Epidemiology of clinical perineural invasion in cutaneous squamous cell carcinoma of the head and neck

Solares, C. Arturo, Lee, Ken, Parmar, Priya, O'Rourke, Peter and Panizza, Benedict (2012) Epidemiology of clinical perineural invasion in cutaneous squamous cell carcinoma of the head and neck. Otolaryngology - Head and Neck Surgery, 146 5: 746-751.


Author Solares, C. Arturo
Lee, Ken
Parmar, Priya
O'Rourke, Peter
Panizza, Benedict
Title Epidemiology of clinical perineural invasion in cutaneous squamous cell carcinoma of the head and neck
Journal name Otolaryngology - Head and Neck Surgery   Check publisher's open access policy
ISSN 0194-5998
1097-6817
Publication date 2012-05
Sub-type Article (original research)
DOI 10.1177/0194599811434897
Volume 146
Issue 5
Start page 746
End page 751
Total pages 6
Place of publication Thousand Oaks CA, United States
Publisher Sage Publications
Collection year 2013
Language eng
Formatted abstract Background. Perineural invasion (PNI) in cutaneous squamous cell carcinoma of the head and neck (CSCCHN) is associated with decreased survival. Large-nerve PNI presents with clinical signs and symptoms and/or magnetic resonance imaging evidence of cranial nerve involvement. We sought to determine which variables predict a worse outcome and to analyze patterns of failure.

Study Design. Case series with planned data collection.

Setting. Tertiary care center.

Subjects and Methods. Patients with large-nerve PNI from CSCCHN between 1996 and 2006 were identified from a prospectively collected database. Clinical and demographic variables were recorded. Local control rates and survival analysis were performed using Kaplan-Meier curves.

Results
. Thirty-six patients were identified (28 men and 8 women). The mean age was 61 years. Twenty-nine were treated with curative intent, and 7 received palliation. The mean follow-up was 35 months. Involvement of V3, disease zone, and the type of therapy were significantly associated with overall survival (P < .05). The 5-year disease-free survival for patients by therapy was 50% for subcranial surgeries, 53.6% for skull base surgery, and 0% for radiation and palliative therapies (P < .001). None of the patients treated with a skull base resection had a central recurrence, while all patients who received palliation had a central failure.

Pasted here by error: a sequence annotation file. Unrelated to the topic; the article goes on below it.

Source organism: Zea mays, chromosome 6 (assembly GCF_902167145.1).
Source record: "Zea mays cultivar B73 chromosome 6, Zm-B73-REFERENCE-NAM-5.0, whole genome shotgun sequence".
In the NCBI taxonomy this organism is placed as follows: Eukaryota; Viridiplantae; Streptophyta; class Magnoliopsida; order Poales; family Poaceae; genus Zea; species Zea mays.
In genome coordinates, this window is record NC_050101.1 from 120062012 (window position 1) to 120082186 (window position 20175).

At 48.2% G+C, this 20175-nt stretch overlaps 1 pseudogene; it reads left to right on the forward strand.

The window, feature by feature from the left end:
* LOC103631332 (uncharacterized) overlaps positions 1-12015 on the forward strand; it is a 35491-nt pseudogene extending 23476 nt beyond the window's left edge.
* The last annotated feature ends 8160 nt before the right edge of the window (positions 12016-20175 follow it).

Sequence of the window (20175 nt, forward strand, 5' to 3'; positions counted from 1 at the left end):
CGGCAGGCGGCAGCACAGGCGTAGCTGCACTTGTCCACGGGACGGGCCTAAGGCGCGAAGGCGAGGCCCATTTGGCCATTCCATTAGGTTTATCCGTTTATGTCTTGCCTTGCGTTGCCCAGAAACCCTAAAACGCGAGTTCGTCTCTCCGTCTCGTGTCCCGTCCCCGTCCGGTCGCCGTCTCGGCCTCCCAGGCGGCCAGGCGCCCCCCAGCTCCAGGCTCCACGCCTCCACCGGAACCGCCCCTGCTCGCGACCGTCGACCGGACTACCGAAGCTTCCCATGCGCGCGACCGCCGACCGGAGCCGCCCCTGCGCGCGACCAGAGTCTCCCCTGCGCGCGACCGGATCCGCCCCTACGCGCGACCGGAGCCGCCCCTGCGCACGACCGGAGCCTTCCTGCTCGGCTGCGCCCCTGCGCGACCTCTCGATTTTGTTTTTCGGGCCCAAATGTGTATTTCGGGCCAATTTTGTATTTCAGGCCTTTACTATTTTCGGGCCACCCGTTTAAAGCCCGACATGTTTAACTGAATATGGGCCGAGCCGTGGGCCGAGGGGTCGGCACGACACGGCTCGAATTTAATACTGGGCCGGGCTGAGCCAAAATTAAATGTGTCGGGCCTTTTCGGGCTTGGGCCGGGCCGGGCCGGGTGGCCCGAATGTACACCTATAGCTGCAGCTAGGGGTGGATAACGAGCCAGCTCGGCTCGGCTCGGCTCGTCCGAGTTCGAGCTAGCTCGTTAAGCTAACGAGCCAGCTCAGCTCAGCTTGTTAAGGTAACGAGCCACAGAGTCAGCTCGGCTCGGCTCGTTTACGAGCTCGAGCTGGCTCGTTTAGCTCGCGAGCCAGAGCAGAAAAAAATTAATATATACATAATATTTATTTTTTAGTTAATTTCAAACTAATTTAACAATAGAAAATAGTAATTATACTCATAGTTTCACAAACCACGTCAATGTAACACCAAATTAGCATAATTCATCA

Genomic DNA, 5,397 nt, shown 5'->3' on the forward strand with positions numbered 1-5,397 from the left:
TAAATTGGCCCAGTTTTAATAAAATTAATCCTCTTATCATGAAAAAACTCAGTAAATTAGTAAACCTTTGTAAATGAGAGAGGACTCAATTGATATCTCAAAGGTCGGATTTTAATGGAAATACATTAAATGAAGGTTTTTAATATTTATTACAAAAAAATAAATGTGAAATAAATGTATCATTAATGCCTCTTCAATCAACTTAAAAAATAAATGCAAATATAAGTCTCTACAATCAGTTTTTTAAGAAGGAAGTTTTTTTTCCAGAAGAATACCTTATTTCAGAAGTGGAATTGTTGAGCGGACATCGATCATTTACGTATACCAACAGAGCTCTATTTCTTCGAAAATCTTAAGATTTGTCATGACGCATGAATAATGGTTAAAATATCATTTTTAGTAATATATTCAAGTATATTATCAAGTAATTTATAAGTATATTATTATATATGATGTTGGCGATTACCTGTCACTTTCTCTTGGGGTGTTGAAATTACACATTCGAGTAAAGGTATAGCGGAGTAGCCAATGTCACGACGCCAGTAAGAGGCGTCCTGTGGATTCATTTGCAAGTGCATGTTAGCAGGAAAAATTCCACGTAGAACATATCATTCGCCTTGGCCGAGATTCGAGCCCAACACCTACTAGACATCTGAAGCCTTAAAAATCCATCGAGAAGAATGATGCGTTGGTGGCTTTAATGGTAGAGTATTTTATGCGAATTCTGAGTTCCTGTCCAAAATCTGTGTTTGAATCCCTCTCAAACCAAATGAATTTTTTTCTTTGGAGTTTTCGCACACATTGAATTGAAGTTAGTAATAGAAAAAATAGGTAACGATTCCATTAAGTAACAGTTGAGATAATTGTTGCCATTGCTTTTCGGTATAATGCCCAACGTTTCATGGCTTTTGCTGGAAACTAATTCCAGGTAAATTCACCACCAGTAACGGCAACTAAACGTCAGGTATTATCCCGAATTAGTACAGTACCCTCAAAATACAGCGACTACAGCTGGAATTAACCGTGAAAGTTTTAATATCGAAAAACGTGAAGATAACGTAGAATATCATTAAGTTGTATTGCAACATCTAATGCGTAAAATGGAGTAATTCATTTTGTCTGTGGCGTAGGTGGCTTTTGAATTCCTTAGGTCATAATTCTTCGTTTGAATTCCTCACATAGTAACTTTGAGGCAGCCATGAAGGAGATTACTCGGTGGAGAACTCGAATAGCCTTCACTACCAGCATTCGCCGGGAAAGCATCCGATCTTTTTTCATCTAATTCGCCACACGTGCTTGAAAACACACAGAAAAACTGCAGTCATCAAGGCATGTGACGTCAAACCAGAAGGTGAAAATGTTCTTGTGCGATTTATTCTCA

Conclusions. Disease extent, type of therapy, and involvement of V3 are all significant predictors of survival in PNI from CSCCHN. We confirmed that the natural history of the disease is central progression and that this can be halted, if detected early enough, by a properly planned skull base resection.
Keyword Perineural spread
Cutaneous squamous cell carcinoma
Basal cell carcinoma
Skull base surgery
Radiation therapy
Q-Index Code C1
Q-Index Status Confirmed Code
Institutional Status UQ

Document type: Journal Article
Sub-type: Article (original research)
Collections: Official 2013 Collection
School of Medicine Publications
 
Versions
Version Filter Type
Citation counts: TR Web of Science Citation Count  Cited 4 times in Thomson Reuters Web of Science Article | Citations
Scopus Citation Count Cited 5 times in Scopus Article | Citations
Google Scholar Search Google Scholar
Access Statistics: 35 Abstract Views  -  Detailed Statistics
Created: Mon, 28 May 2012, 23:01:05 EST by System User on behalf of School of Medicine